Things Are Seldom What They Seem
Rising Tides: Destroyermen
Robert Shepard Jr. @ 2011-02-19
Things seem pretty straightforward at first, when USS Walker, an aging naval destroyer, gets caught up in a freakish storm at the beginning of Taylor Anderson's "Destroyermen" series. Skippered by Lieutenant Commander Matthew Reddy, the ship and its crew are fleeing from relentless pursuit by the Japanese shortly after the attacks at Pearl Harbor. Suddenly, the bewildered men find themselves in an utterly changed world.
Sure, the physical geography looks familiar. The ship is still in the area around what we today know as Indonesia. But the seas are teeming with plesiosaurs and other voracious creatures which should have been extinct millions of years ago, and the islands are infested with equally nasty creatures resembling velociraptors.
By the end of the first book, "Into the Storm", these stranded men -- and woefully few women -- have allied themselves with another intelligent, seafaring species, the Lemurians. Although technically primates, they quickly gain the nickname 'Cats due to their obvious feline characteristics. They are, for the most part, very peaceable -- and yet, their species faces annihilation at the claws of an ancient enemy -- the Grik.
A central plot element of the "Destroyermen", the Grik are berserk, velociraptor-like warriors who attack in swarms and eat their enemies. To them, the world is divided into "hunter" and "prey". So initially, the books have a basic "mammals good, lizards bad" type of ethos. Pretty cut and dry. If it has a tail, a long snout and razor-sharp teeth, and it's armed, shoot first and ask questions later.
But a funny thing happens as the series progresses. It turns out that a mighty Japanese battlecruiser called Amagi has also gotten caught up in the freak storm, and they end up on the side of the Grik. But, although the Japanese commander is insane, not all of the Japanese are necessarily evil. Some are just caught in a situation they can't escape without ending up on the dinner table.
Next, a member of another race of Grik-like beings known as the Tagranesi turns up on an island populated by human castaways. But Lawrence, as he's been named, is peaceable and, amazingly, can even speak English -- though proper pronunciation is hampered by his lack of lips. He is the protector of a real-life princess named Rebecca Anne McDonald from the island nation of New Britain. Yes, other humans have been swept into this bizarre parallel universe over the centuries.
So now we have "good" humans and "bad" humans, plus "good" lizards and "bad" lizards.
But soon the situation gets more complex still, as the New British turn up. Naturally, they're looking for the princess. There are two major factions -- the supporters of the Governor-Emperor, and members of the HNBC (the Honorable New British Company). Even as the protagonists are preoccupied with the ongoing war against the Grik, the HNBC agents kidnap the princess plus a few other important characters -- most notably Sandra Tucker, Matthew Reddy's love interest and de facto fiancee.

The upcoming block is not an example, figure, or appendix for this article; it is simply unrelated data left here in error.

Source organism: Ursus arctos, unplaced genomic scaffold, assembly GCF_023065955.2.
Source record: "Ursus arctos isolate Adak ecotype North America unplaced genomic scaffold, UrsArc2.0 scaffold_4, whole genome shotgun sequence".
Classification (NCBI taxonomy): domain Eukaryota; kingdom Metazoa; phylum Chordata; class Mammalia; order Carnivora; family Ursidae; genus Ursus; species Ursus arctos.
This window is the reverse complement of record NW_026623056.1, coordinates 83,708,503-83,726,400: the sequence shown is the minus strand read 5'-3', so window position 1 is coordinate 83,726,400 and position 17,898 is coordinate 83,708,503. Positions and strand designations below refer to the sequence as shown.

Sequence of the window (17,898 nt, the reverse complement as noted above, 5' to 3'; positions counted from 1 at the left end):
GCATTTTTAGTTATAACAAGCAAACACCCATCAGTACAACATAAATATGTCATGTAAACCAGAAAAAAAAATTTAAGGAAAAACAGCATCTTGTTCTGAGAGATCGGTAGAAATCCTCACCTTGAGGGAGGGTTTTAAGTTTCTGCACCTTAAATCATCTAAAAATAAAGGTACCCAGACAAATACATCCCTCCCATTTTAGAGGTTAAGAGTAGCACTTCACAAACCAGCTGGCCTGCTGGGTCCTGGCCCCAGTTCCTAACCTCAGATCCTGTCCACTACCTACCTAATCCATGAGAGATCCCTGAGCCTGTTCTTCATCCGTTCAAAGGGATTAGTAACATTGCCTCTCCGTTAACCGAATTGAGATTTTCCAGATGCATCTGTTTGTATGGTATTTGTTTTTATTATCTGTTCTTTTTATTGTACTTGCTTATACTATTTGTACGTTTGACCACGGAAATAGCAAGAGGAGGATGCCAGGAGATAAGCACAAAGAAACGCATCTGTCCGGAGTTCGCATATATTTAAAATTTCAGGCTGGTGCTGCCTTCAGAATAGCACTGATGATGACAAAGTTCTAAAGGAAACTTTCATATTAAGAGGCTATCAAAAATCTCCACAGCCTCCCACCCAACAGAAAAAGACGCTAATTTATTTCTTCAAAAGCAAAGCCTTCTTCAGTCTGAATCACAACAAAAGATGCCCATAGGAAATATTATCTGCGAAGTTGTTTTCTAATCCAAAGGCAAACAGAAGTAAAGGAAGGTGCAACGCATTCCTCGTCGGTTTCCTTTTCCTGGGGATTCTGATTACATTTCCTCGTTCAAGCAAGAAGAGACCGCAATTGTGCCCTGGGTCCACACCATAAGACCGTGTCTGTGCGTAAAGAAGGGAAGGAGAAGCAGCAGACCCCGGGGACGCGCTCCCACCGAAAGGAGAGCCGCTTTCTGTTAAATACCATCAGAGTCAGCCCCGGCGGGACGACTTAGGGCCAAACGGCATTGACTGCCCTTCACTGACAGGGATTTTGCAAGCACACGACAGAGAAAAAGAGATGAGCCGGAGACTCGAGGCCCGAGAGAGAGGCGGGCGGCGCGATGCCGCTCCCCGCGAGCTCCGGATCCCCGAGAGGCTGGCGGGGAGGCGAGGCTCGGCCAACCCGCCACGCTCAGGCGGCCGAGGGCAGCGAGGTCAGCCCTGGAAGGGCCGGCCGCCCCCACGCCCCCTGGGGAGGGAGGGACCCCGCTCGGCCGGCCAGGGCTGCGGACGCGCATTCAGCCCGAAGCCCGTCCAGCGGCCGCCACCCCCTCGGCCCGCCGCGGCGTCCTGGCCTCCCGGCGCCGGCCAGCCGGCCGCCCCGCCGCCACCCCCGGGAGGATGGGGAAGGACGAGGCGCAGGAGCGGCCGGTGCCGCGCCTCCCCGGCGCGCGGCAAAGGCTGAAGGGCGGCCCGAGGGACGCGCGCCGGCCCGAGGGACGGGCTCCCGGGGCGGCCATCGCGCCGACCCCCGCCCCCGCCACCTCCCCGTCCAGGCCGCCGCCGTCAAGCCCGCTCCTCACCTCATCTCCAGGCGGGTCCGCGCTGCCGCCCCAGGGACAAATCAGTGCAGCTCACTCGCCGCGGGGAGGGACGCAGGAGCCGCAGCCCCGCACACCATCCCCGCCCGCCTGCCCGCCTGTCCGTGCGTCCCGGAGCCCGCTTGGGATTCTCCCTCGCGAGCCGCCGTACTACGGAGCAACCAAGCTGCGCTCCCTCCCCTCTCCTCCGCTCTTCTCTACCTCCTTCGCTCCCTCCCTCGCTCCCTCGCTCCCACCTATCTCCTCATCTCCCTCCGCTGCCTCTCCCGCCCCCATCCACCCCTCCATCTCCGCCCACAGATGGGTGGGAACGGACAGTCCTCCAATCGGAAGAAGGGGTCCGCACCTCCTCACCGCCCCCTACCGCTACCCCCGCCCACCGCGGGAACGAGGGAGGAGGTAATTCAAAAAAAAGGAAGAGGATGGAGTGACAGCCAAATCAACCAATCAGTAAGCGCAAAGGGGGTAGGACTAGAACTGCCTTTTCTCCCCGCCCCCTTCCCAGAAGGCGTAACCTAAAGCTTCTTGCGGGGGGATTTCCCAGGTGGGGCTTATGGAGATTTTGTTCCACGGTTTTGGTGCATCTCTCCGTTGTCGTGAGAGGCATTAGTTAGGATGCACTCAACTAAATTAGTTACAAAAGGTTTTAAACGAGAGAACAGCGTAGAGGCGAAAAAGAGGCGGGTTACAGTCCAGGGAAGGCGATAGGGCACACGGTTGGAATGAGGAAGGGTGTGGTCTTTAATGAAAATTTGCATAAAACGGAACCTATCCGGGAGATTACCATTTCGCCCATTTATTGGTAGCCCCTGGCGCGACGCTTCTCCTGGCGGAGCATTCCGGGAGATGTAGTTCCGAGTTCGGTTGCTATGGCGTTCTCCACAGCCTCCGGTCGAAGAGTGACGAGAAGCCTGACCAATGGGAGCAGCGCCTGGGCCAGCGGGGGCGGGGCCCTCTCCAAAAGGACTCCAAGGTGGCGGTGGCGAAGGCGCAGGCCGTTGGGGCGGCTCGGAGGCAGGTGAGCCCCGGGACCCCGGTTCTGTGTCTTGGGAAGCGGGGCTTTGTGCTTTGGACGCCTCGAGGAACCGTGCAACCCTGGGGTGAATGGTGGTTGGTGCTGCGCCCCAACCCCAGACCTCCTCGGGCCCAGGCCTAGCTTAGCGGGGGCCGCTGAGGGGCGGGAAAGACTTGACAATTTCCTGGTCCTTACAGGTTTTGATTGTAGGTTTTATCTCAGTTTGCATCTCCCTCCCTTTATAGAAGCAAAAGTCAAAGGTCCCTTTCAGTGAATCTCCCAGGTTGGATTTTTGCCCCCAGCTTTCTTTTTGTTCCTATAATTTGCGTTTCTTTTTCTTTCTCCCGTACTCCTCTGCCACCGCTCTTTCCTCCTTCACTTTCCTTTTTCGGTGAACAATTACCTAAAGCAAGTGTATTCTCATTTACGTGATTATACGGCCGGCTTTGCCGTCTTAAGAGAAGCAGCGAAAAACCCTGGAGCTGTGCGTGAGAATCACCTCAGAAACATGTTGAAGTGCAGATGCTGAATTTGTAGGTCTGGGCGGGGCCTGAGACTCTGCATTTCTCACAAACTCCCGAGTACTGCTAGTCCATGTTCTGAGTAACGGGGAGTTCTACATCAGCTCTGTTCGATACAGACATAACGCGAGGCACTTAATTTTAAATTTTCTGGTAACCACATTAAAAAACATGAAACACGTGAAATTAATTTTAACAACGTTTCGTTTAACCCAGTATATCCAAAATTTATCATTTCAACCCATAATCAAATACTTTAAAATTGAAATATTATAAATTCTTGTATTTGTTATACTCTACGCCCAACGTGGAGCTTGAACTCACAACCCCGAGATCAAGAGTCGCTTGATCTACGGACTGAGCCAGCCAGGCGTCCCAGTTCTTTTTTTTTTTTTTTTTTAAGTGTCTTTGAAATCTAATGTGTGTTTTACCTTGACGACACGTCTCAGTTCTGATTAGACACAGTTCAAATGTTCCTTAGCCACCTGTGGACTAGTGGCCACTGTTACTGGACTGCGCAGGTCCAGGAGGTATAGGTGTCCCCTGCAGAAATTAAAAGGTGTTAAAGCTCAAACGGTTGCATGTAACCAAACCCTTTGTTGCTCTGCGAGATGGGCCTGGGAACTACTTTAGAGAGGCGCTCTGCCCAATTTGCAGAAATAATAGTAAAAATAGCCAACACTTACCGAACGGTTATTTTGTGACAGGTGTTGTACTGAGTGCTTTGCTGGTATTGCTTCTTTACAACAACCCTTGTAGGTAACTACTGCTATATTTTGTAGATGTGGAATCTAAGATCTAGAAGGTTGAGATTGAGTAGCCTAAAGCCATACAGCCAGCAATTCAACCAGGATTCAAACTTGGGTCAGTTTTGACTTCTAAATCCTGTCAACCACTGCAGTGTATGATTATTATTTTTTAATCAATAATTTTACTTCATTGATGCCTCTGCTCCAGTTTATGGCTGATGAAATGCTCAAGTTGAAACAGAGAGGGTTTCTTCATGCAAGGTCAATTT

Thus, at the start of book five of the "Destroyermen" series, called "Rising Tides", Captain Reddy is now in hot pursuit of the kidnappers. With him is Commodore Jenks, a New British loyalist who has become a trusted friend and ally of the Americans. Somehow, Reddy has to rescue his friends and destroy the HNBC, hopefully without starting a war with the New British Empire itself. He doesn't need the distraction -- not when he'd rather be fighting the Grik.
However, as we'll learn in the new book, there is yet another human empire to the east, and they are inimical to everything the Americans and the New British believe in ....
I enjoyed this book as much as the others in the series. The plot is divided into a number of different parallel storylines. Besides Captain Reddy's expedition, there is the ongoing campaign against the Grik in the west. There is the continuing saga of the kidnapping victims, as they fight for survival. There is an expedition to exploit an exciting and vitally important find on the island of Jaava. And finally, there is the attempt to salvage submarine S-19 from the beach of a volcanic island which increasingly -- and disturbingly -- reminds people of Krakatoa, the volcano which exploded devastatingly in 1883 in our own universe, but not the other.
The various human and Lemurian characters continue to grow, needing to take on new roles as emergencies demand from them all the resourcefulness they can muster. They have to face moral questions as well. Should Captain Ready and the USS Walker attack the HNBC with all guns blazing? Is it acceptable to eliminate a deadly enemy, even under the flag of truce? A parallel question arises one chapter later: Is it wise to show mercy to the pitiful remnants of a vanquished foe? The New British have some customs which Americans and Lemurians both find extremely distasteful. Can they overlook this and make common cause, hoping that the New British will learn from example and end these customs?
And then there is a practical question: When is it prudent to simply give up the mission before more people get killed?
This is a pretty serious novel, with some serious battle sequences, but there is some levity as well. One of my favorite scenes involves an odd "parrot-lizard" creature which learns to talk -- unfortunately, its first words came from the quintessential drunken sailor, Dennis Silva. This critter will never say "Polly wanna cracker."
And then there's the kudzu. It looks so innocent ....
All I can say is, Taylor Anderson has a wonderful imagination when it comes to the various weird and wonderful life forms in this new world.
My only complaint about this series? Just that I'll probably have to wait another year to see what happens to our friends next. I'm seriously looking forward to it.
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